A major fear means a major economic bust

Repeat after me, “Republicans cannot be trusted with the economy.”  

Again, “Republicans cannot be trusted with the economy.”  

No, I’m not saying the Trump Administration’s delay in getting people tested for coronavirus caused an economic downturn. 

As I wrote in August, “inflated assets and fear cause economy-wide downturns.”

I didn’t foresee that a virus would instigate that fear.  

For 45 years, Republicans have pumped more capital into the economy, creating surpluses that inflate the price of stocks and real estate. 

Market analysts regularly report on how a company’s assets compare with the price of its stock.  Major investors buy stocks they know are overpriced because they believe others will keep pushing the price higher–until the day they don’t.  

Any fear sets off price “adjustments” or–when the market is highly inflated–a “crash.” 

Then the government throws billions of dollars at the problem until the economy levels off. 

Democrats believe a healthy economy needs a balance among three assets–labor, buyers, and capital. If there aren’t enough buyers, support more public works and a stronger safety net. If there aren’t enough laborers, support training programs and let wages rise to draw more people into the workforce. 

President Eisenhower understood this. He battled a stagnant economy by initiating a coast-to-coast freeway system. More wages meant more buyers–and the economy grew in spite of a top income tax bracket of 90%.  

In contrast, the Trump Administration passed a major tax cut for the investor class when both workers and buyers were in short supply. The result was a minimum increase in production, major inflation in the price of investments, and a spiraling deficit unheard of in times of nearly full employment.  

Democrats want deficits low when employment’s high so there is room to increase spending when the economy needs a jolt. Both Clinton and Obama saw deficits decrease during their terms.  

As I wrote in my Aug. 27 column, “..the administration’s tax cuts and trade wars have left us with no weapons to battle a recession when it does happen.”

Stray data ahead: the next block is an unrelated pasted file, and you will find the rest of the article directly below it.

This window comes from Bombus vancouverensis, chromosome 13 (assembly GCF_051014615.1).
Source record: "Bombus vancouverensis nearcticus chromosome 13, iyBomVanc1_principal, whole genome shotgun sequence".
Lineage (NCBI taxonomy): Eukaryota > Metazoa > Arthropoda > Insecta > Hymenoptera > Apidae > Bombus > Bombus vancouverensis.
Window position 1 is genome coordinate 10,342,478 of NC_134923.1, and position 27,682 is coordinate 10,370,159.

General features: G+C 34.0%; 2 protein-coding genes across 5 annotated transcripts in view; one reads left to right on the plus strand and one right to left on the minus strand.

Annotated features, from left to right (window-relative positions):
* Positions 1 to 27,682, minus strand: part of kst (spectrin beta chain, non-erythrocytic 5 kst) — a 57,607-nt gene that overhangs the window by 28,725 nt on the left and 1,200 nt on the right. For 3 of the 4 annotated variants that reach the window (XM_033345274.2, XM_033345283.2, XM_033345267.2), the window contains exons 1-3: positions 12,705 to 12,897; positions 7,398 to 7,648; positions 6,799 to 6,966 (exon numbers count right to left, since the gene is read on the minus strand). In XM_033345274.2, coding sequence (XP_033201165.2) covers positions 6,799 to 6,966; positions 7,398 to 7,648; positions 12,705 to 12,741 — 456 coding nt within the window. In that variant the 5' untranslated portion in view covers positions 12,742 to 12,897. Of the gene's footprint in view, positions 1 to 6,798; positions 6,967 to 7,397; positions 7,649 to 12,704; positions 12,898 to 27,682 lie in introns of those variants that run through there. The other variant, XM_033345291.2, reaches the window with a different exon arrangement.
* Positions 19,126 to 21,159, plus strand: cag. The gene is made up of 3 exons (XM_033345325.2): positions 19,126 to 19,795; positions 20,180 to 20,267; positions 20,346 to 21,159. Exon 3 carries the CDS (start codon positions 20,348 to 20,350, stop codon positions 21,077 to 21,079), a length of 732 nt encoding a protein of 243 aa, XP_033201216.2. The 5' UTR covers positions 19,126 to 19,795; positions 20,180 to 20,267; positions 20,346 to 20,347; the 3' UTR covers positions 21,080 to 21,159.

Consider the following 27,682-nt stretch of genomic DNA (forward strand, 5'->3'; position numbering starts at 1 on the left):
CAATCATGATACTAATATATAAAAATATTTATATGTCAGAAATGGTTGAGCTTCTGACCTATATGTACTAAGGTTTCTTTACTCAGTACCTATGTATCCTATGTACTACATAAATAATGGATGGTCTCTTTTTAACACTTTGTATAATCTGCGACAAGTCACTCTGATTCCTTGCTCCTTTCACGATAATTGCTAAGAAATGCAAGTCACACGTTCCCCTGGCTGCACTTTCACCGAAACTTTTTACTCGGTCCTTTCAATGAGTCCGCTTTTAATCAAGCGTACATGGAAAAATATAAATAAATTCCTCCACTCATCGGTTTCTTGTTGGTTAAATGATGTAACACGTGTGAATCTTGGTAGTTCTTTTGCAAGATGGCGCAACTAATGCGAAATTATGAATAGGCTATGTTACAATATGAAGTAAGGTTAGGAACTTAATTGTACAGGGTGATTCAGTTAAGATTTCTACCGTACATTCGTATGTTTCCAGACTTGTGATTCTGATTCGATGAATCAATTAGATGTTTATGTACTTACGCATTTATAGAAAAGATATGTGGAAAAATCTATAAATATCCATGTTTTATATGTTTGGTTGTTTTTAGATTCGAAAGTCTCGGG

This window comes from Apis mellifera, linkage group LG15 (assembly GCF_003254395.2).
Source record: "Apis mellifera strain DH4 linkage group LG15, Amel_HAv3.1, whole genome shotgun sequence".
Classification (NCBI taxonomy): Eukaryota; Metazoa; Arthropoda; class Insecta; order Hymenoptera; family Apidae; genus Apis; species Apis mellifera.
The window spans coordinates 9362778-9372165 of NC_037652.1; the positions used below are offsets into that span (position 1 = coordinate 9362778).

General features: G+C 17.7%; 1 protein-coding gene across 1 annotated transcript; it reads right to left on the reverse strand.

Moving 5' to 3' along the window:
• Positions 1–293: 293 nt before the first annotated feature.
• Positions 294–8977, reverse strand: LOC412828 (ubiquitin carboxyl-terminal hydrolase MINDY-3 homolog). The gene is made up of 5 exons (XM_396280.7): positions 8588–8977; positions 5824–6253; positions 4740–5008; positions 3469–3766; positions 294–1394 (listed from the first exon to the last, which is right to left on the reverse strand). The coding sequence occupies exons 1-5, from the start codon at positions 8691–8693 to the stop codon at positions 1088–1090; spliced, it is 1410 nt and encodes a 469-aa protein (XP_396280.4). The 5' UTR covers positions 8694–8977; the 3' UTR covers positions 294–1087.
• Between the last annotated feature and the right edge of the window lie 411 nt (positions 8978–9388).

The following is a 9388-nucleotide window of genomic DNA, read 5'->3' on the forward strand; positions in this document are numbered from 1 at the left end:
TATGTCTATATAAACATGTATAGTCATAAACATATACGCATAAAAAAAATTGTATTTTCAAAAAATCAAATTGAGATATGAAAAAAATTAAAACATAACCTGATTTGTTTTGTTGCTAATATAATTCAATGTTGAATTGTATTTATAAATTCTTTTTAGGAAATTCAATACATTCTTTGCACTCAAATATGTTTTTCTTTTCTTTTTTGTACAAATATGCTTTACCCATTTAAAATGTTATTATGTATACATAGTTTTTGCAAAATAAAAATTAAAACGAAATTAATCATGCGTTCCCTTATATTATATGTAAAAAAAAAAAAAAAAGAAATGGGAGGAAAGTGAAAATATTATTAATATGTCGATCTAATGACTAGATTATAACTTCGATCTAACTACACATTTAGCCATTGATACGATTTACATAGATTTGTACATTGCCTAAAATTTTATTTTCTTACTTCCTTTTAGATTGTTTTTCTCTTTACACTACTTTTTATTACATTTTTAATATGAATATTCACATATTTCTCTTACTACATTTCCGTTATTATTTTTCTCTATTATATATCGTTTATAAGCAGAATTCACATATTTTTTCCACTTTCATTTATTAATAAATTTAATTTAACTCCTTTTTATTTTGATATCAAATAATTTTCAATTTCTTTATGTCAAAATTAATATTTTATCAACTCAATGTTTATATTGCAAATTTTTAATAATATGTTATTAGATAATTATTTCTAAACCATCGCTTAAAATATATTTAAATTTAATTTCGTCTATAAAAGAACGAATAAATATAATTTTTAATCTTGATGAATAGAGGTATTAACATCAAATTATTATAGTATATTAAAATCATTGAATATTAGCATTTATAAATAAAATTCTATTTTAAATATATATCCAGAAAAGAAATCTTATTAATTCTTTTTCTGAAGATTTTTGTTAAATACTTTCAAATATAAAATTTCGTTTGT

One tactic generally useful in a downturn is lowering the interest rate to make expansion of capital cheaper. 

But a capital shortage isn’t the problem now. More investment is not going to make going to work or shopping safer. 

But the Trump Administration hoped it would save the stock market.   

So on March 3 the Federal Reserve Board lowered interest rates half a percentage point.

According to history Professor Heather Cox Richardson, “investors saw the cut as a sign things were worse than they thought. The Dow Jones Industrial Average dropped almost 800 points.”    

The Fed tried again on March 15, slashing interest rates almost to zero and pledging to buy $700 billion in bonds. Richardson notes that the next day the Dow Jones dropped 2,997 points.

The government’s one other tool is to throw billions at the problem–and Congress is obliging. Congress.gov lists two laws and 33 bills introduced to deal with the current crisis.

Some appropriations aim to ease the very real coronavirus threat and others, to restore  confidence in the stock market.

The two laws passed deal with the real crisis. HR 6074 appropriated $8.3 billion to agencies responding to the outbreak. HR 6201 provides for “free coronavirus testing, expanding food assistance and unemployment benefits, and requiring employers to provide additional protections for health care workers.”    

But an email from Rep. Russ Fulcher touts a $1-trillion-plus Senate bill to aid small businesses, airlines and “other severely distressed sectors,” and money market funds. Also included would be direct payments to every adult citizen of at least $1,000. 

It’s basically a “love-the-Republicans-in-spite-of-this-mess” bill.  

Published by Judy Ferro

Judy Ferro is communication director for the 2C Dems and a columnist for the Idaho Press.

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